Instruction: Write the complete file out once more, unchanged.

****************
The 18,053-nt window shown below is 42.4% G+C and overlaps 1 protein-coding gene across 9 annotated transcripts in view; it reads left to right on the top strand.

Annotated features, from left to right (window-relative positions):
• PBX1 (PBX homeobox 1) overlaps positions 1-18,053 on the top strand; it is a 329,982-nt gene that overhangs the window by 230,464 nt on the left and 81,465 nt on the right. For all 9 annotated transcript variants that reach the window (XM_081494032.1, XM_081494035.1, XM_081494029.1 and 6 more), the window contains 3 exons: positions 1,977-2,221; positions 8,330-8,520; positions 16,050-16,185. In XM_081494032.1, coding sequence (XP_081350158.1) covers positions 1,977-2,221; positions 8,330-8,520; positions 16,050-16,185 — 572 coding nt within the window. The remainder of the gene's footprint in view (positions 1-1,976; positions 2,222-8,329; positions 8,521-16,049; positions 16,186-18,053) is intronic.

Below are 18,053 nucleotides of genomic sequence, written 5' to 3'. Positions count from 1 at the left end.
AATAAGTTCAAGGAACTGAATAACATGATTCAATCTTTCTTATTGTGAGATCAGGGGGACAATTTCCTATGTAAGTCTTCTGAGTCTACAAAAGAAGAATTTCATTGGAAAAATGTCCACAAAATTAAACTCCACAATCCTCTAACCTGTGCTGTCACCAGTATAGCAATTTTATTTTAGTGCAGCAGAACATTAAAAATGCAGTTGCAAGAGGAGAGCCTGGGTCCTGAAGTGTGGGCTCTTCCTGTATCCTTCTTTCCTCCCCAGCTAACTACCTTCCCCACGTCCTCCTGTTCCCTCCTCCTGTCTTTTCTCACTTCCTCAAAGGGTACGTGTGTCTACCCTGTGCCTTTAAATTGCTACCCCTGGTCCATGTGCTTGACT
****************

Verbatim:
The 18,053-nt window shown below is 42.4% G+C and overlaps 1 protein-coding gene across 9 annotated transcripts in view; it reads left to right on the top strand.

Annotated features, from left to right (window-relative positions):
• PBX1 (PBX homeobox 1) overlaps positions 1-18,053 on the top strand; it is a 329,982-nt gene that overhangs the window by 230,464 nt on the left and 81,465 nt on the right. For all 9 annotated transcript variants that reach the window (XM_081494032.1, XM_081494035.1, XM_081494029.1 and 6 more), the window contains 3 exons: positions 1,977-2,221; positions 8,330-8,520; positions 16,050-16,185. In XM_081494032.1, coding sequence (XP_081350158.1) covers positions 1,977-2,221; positions 8,330-8,520; positions 16,050-16,185 — 572 coding nt within the window. The remainder of the gene's footprint in view (positions 1-1,976; positions 2,222-8,329; positions 8,521-16,049; positions 16,186-18,053) is intronic.

Below are 18,053 nucleotides of genomic sequence, written 5' to 3'. Positions count from 1 at the left end.
AATAAGTTCAAGGAACTGAATAACATGATTCAATCTTTCTTATTGTGAGATCAGGGGGACAATTTCCTATGTAAGTCTTCTGAGTCTACAAAAGAAGAATTTCATTGGAAAAATGTCCACAAAATTAAACTCCACAATCCTCTAACCTGTGCTGTCACCAGTATAGCAATTTTATTTTAGTGCAGCAGAACATTAAAAATGCAGTTGCAAGAGGAGAGCCTGGGTCCTGAAGTGTGGGCTCTTCCTGTATCCTTCTTTCCTCCCCAGCTAACTACCTTCCCCACGTCCTCCTGTTCCCTCCTCCTGTCTTTTCTCACTTCCTCAAAGGGTACGTGTGTCTACCCTGTGCCTTTAAATTGCTACCCCTGGTCCATGTGCTTGACT